Wednesday, 16 April 2014, 9:07 pm

Peel River ‘irreversibly compromised’

Na-cho Nyak Dun Chief Simon Mervyn and Jill Pangman, in the stern of the canoe, floating down the Wind River in the Yukon’s Peel Watershed. PHOTO BY MIKE DEHNThe vast boreal ecosystem of the Peel River Watershed is being irreversibly compromised by the Yukon government and its planning commission.
Peel has been a place of ecological and cultural preservation for generations within the First Nations communities of Northern Yukon and parts of the Northwest Territories. It is one of the largest self-sustainable ecosystems left within North America that is now being exploited by industrialised development for capital gain.
This pure and essential landmark was first tarnished when the decision to open access to the Peel by adding roads and mining sectors was considered an option for strong economic growth.
The Yukon government implemented it with negative results from the public. This action influenced a number of interest groups, such as the members of www.protectpeel.ca, The Canadian Parks and Wilderness Society and The Yukon Conservation Society.
On Jan. 21, the Yukon government approved a land use plan that promotes extraction of minerals, oil and gas by hydraulic fracturing as well as the industrial development of these companies, unwelcomed by those native to the land. This jeopardizes the ecosystem that the First Nations of Tetlit Gwich’in, Vuntut Gwitchic, Tr’ondëk Hwëch’in and Na-Cho Nyak Dun rely on to uphold their cultural rights and practices including traditional medicines, hunting, and harvesting. It’s inexcusable for any government agency or commission to repress those native to the land, including the First Nations and animals living in their natural habitats, for monetary gain. The protection of this land should not be in question.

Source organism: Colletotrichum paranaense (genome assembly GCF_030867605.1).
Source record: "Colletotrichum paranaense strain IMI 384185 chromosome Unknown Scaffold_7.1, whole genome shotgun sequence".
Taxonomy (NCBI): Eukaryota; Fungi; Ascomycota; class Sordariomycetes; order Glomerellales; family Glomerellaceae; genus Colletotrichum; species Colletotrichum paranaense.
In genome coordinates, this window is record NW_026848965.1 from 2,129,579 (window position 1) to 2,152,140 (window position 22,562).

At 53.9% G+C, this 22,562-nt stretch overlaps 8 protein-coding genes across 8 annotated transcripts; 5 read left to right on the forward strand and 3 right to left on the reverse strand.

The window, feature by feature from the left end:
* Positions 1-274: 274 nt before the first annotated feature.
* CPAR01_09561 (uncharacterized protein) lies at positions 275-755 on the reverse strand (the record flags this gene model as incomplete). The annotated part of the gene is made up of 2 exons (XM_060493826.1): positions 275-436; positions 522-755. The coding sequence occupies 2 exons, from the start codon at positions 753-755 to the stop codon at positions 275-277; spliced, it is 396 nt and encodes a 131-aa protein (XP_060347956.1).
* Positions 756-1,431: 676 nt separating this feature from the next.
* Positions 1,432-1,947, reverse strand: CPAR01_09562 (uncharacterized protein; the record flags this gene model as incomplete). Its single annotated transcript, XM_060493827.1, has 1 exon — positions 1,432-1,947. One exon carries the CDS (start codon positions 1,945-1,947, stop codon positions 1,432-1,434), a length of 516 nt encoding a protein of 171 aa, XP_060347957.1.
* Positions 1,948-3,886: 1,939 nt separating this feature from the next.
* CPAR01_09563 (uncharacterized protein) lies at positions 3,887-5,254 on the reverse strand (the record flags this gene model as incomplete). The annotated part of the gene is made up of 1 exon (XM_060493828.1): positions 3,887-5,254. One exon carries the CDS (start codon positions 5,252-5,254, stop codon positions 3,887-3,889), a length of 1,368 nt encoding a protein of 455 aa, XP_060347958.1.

Economic growth can be attained through tourism and educational programs using the natural resources at hand. Protection groups, conservation groups and environmental advocates, such as David Suzuki, have spoken about such possibilities. Suzuki called the move an “attack” on the environment.
Conversation and sustainability of our natural resources is the only way we will be able to support future preservation of our cultures and wildlife. Protect the Peel River watershed.

LIANE ABBEY

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